The Mediterranean Sea has great significance for all countries, especially for those who want to engage in international trade, politics and security where a new crucial player emerged: China through the Belt and Road Initiative (BRI).
Politics in the Eastern Mediterranean Sea has witnessed many noticeable and deep changes in recent years. Egypt and Israel have seen a rapprochement in their relations in contrast to the expectations before the overthrow of Mohamed Morsi’s government in a bloody coup in 2013, which brought General Abdel Fattah el Sisi into power.
Turkey-Israel relations continue to be very fragile at the political level, and Turkey has a very structural and historically difficult relationship with Greece because of the Cyprus issue. The Syrian civil war has also revealed the significance of security in the Eastern Mediterranean.
The Mediterranean’s geopolitical position is not the sole factor that gives it importance in the region. Discovery of significant natural gas reserves has also changed the picture. After the discovery of Leviathan natural gas reserves, the nature of the Cyprus issue, the ongoing Syrian civil war, the domestic politics of many countries such as Lebanon and Egypt as well as the alliances in the region have seen a shift.
China on the route of the Mediterranean
In addition to regional players, another factor that can change the political picture in the Mediterranean Sea is China’s Belt and Road Initiative (BRI). Chinese authorities say that the Belt and Road strategy is continuously evolving which they hope will have a global impact.
China’s presence in the Mediterranean Sea is a very new factor in regional politics; however, the impact on regional countries like Greece, Israel and Egypt show us how its presence can be influential in regional politics and how that dynamic can affect the current gas crisis in the region.
The answer to these questions requires a look at Chinese investments in the region. On February 11, 2019, the Port of Piraeus and the North Adriatic Sea Port administrations signed a memorandum of understanding aimed at strengthening relations and cargo flows between the two ports. In addition, China also invested in the high-speed railroads from this port to Western Europe through Belgrade and Budapest. Once this project is complete, it will reduce freight transport times from the Suez Canal to Western Europe. This situation means that China has already started to establish its network in the Mediterranean Sea.
However, the growing political complexity in the Eastern Mediterranean will mean that China will have a difficult time juggling the competing and diverging interests of the regional countries.
China’s focus at the moment seems to be on trade, rather than immediately involving itself with politics. It has signed a comprehensive strategic partnership agreement with Egypt which would allow Chinese products to be transported from the Suez Canal via Egyptian territorial waters to the North Adriatic Sea Port in Italy.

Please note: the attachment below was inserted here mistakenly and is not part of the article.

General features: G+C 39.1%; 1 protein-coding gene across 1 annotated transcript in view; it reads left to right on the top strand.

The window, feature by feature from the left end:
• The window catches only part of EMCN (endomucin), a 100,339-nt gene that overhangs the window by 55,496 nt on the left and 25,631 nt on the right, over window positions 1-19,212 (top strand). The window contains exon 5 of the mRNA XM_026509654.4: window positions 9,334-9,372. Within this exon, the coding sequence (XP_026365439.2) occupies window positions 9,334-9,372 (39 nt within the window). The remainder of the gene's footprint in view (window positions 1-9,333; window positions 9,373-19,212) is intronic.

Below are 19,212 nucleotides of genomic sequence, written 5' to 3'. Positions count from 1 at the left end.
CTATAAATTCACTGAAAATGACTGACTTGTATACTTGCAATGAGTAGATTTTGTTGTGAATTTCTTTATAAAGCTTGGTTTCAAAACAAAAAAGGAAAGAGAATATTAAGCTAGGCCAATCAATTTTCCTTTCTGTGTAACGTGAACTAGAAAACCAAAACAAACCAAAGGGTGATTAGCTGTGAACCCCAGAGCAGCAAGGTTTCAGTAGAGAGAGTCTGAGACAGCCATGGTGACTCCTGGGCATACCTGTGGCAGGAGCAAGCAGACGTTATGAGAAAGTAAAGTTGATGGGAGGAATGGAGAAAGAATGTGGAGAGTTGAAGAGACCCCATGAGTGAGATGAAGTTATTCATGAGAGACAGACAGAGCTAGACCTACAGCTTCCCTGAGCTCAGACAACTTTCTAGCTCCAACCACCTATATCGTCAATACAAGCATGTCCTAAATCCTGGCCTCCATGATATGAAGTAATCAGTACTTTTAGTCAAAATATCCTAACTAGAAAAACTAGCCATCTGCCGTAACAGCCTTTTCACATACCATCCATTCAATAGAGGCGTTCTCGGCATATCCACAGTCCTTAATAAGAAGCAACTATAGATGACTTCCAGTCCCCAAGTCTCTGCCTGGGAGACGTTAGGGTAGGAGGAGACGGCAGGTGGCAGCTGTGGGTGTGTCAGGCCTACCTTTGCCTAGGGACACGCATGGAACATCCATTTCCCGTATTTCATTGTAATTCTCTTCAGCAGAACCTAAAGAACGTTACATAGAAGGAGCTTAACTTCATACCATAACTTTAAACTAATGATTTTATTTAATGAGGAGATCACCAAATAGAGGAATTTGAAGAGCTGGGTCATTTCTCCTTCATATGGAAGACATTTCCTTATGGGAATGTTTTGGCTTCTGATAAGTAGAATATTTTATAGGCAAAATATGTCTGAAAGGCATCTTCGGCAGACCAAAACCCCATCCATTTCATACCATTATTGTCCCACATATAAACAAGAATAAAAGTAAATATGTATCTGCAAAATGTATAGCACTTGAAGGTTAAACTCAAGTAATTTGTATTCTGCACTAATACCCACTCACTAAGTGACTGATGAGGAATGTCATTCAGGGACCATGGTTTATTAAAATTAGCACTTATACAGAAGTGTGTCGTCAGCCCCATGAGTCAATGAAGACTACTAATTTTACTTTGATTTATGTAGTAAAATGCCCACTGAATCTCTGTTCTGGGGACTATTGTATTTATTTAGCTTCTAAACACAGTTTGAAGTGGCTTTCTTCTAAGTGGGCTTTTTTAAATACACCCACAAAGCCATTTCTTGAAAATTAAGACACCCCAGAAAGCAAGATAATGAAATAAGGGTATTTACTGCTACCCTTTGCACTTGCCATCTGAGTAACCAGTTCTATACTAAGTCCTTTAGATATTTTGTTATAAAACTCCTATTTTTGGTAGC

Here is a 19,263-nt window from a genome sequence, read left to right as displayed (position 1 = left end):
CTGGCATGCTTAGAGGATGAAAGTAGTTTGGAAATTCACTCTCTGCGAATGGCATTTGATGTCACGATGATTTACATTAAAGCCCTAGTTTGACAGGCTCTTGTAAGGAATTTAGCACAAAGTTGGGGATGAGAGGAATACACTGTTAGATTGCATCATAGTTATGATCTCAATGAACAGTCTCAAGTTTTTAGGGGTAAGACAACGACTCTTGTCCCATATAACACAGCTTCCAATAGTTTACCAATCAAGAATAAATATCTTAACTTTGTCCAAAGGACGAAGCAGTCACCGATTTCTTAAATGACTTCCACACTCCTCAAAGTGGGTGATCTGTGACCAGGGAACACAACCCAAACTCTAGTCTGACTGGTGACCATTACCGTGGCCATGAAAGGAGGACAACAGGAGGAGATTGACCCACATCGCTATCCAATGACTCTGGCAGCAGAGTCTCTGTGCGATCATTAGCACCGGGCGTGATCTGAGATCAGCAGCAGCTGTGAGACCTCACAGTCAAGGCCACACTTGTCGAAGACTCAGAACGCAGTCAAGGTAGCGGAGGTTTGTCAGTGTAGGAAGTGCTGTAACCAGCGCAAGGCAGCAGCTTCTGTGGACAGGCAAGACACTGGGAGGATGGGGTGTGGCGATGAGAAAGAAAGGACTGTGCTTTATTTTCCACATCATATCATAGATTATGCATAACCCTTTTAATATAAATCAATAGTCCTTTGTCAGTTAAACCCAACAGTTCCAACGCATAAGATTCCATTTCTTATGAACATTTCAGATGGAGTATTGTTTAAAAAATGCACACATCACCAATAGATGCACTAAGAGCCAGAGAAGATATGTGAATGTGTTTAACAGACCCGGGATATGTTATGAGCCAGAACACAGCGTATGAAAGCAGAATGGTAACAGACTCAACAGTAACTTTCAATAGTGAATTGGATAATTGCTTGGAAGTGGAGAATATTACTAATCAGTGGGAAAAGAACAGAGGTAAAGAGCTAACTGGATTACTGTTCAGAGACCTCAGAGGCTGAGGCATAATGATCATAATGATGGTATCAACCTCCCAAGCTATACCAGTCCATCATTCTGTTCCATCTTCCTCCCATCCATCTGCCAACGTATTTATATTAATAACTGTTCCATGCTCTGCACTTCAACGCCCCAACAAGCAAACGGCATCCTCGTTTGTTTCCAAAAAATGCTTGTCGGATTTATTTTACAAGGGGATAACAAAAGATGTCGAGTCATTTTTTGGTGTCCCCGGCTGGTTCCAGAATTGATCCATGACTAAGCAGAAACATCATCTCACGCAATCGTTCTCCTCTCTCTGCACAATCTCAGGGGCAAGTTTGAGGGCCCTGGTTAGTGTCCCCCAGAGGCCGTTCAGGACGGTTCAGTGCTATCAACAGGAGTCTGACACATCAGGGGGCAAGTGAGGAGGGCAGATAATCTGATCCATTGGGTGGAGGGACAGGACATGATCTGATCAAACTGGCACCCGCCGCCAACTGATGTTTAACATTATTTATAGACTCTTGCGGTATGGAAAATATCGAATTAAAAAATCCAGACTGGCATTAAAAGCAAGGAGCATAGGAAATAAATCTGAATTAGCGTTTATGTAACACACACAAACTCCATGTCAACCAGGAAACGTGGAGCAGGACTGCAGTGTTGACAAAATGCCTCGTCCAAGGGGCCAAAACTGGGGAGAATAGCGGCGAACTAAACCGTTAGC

In addition to the agreement with Egypt, China aims to diversify its energy imports from Israel through energy sources in the Eastern Mediterranean. At the same time, considering the volatility in Middle East politics, there isn’t any guarantee for China that good relations with Egypt would be a solution for BRI in the wider Middle Eastern context. Political and economic fragility in Greece might result in China rerouting its BRI routes unavoidably to Turkey, which is very feasible for Chinese and European transportation.
China, however, doesn’t have a comprehensive strategy on the Mediterranean Sea as a whole. It sees the region as partial and tries to develop its strategies accordingly.
For Alice Ekman, China is less about developing a specific strategy for the region than using this region to internationalize and develop its centrally defined priorities.
A long-held Chinese policy and one that has been reiterated by China’s President Xi Jinping is that it doesn’t interfere in the affairs of other countries. This policy while allowing China to be flexible in its approach to international relations will eventually have to contend with emerging crises that will require it to take political stances.
The gas territorial issues between Turkey, Greece, Cyprus, Northern Cyprus, Israel and Egypt all have the potential to make the scene more complex for China. Therefore how China and its BRI project navigates this complex web of competing interests will be important.
Even though China seems to be uninterested in conflicts in the Eastern Mediterranean, the current investments in the Port of Piraeus in Greece and agreement with Egypt seem to be sufficient for the BRI. The picture may change depending upon the gas competition amongst the other Mediterranean countries.
If China does want to sustain the BRI project in the Mediterranean, which is not in doubt, it must carefully approach its relations with regional countries, as well as its diplomatic role to establish regional cooperation and peace to decrease conflicts.